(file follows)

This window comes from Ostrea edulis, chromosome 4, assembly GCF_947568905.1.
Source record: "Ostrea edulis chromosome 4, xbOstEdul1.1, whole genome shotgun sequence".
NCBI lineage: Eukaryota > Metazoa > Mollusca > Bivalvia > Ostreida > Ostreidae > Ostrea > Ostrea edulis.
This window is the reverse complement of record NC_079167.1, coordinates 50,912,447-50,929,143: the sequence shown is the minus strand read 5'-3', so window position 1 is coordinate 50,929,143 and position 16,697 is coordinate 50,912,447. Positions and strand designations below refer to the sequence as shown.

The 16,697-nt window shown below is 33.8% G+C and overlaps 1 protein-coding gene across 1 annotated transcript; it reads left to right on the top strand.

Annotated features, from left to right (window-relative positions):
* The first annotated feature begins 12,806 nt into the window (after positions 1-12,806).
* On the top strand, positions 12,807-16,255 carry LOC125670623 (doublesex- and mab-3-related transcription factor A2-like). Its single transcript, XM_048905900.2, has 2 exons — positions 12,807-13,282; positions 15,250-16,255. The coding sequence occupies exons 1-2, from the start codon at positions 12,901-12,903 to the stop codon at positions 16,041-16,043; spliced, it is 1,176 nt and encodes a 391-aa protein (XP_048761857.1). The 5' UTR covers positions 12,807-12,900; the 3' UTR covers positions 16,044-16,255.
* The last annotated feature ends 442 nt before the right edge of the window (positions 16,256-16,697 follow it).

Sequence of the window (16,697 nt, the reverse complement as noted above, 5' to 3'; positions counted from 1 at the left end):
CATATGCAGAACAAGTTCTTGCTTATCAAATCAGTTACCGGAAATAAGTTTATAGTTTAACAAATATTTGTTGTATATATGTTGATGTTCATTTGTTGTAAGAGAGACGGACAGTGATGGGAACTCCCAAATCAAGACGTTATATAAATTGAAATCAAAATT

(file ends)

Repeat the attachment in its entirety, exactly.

This window comes from Ostrea edulis, chromosome 4, assembly GCF_947568905.1.
Source record: "Ostrea edulis chromosome 4, xbOstEdul1.1, whole genome shotgun sequence".
NCBI lineage: Eukaryota > Metazoa > Mollusca > Bivalvia > Ostreida > Ostreidae > Ostrea > Ostrea edulis.
This window is the reverse complement of record NC_079167.1, coordinates 50,912,447-50,929,143: the sequence shown is the minus strand read 5'-3', so window position 1 is coordinate 50,929,143 and position 16,697 is coordinate 50,912,447. Positions and strand designations below refer to the sequence as shown.

The 16,697-nt window shown below is 33.8% G+C and overlaps 1 protein-coding gene across 1 annotated transcript; it reads left to right on the top strand.

Annotated features, from left to right (window-relative positions):
* The first annotated feature begins 12,806 nt into the window (after positions 1-12,806).
* On the top strand, positions 12,807-16,255 carry LOC125670623 (doublesex- and mab-3-related transcription factor A2-like). Its single transcript, XM_048905900.2, has 2 exons — positions 12,807-13,282; positions 15,250-16,255. The coding sequence occupies exons 1-2, from the start codon at positions 12,901-12,903 to the stop codon at positions 16,041-16,043; spliced, it is 1,176 nt and encodes a 391-aa protein (XP_048761857.1). The 5' UTR covers positions 12,807-12,900; the 3' UTR covers positions 16,044-16,255.
* The last annotated feature ends 442 nt before the right edge of the window (positions 16,256-16,697 follow it).

Sequence of the window (16,697 nt, the reverse complement as noted above, 5' to 3'; positions counted from 1 at the left end):
CATATGCAGAACAAGTTCTTGCTTATCAAATCAGTTACCGGAAATAAGTTTATAGTTTAACAAATATTTGTTGTATATATGTTGATGTTCATTTGTTGTAAGAGAGACGGACAGTGATGGGAACTCCCAAATCAAGACGTTATATAAATTGAAATCAAAATT